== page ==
In order to determine patients' attitudes toward and experiences with regional anesthesia (RA) and general anesthesia (GA), we surveyed 266 citizens of Mainz and 353 patients who received RA or GA for surgery on their extremities.
The nonsurgical population had partly outdated and distorted attitudes toward, and experiences with, anesthesia. RA was remembered as unpleasant more often than GA. GA was considered the more pleasant, but riskier method. Comparably frequent, but different fears were expressed toward each technique. GA was preferred more often.
The majority of patients for surgery questioned the anesthesiologist preoperatively. The fear of RA could frequently be eliminated by an informative premedication discussion. Rarely, the performance of RA and induction of GA were felt as unpleasant. Even though the majority of patients were awake under RA, few experienced surgery as unpleasant. Following RA, the patients were more alert during the day of surgery. Postoperative pain started a few hours later following RA.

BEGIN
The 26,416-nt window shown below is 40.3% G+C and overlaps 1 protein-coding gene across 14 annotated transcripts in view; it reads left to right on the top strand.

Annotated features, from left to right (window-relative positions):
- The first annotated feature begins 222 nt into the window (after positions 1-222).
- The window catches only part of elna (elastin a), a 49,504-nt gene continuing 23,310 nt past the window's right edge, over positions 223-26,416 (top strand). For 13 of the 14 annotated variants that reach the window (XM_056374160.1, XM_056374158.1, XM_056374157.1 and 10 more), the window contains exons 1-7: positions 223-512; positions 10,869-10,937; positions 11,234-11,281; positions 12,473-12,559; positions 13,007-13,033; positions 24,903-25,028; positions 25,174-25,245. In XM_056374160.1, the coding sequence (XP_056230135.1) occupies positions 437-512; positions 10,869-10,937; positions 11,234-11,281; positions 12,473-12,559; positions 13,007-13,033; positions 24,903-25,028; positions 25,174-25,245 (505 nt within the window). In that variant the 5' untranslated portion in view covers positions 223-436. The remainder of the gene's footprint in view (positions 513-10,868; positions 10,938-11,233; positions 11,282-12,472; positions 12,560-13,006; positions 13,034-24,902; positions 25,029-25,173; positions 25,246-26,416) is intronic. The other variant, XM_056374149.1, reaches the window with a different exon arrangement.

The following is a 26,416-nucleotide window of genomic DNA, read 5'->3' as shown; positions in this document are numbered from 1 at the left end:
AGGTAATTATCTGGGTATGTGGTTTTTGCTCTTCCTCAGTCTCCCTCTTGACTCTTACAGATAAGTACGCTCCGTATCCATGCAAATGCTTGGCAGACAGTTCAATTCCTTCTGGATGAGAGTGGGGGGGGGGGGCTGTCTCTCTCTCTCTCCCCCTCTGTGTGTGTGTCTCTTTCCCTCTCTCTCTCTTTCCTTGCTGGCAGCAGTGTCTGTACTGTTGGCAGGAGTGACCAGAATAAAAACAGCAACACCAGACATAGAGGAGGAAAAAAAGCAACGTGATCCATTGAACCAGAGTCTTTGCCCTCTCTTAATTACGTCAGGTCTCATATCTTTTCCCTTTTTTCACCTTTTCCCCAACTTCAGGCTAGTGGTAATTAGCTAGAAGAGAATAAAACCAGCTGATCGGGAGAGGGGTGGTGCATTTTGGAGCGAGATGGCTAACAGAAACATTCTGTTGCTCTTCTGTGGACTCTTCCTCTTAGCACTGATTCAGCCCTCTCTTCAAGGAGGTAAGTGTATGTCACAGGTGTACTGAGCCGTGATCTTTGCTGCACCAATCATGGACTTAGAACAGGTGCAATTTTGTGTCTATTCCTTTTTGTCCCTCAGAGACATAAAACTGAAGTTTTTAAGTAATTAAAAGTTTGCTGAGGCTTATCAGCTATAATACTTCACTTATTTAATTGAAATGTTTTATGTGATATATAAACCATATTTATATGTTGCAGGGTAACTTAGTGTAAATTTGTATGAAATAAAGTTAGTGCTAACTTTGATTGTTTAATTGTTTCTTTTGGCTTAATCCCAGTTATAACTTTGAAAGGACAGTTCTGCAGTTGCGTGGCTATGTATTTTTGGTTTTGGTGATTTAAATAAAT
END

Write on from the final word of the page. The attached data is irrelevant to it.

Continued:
The incidence of postoperative vomiting, headaches, and disturbances of micturition were not different following RA and GA. Throat complaints were more common following GA, back pain following RA. During the premedication visit, the anesthesiologist should be aware that patients bring partly outdated and distorted attitudes toward anesthesia but that overall they are comparably satisfied with RA and GA.
- Premedication visit
- Preoperative anxiety
- Postoperative sequelae
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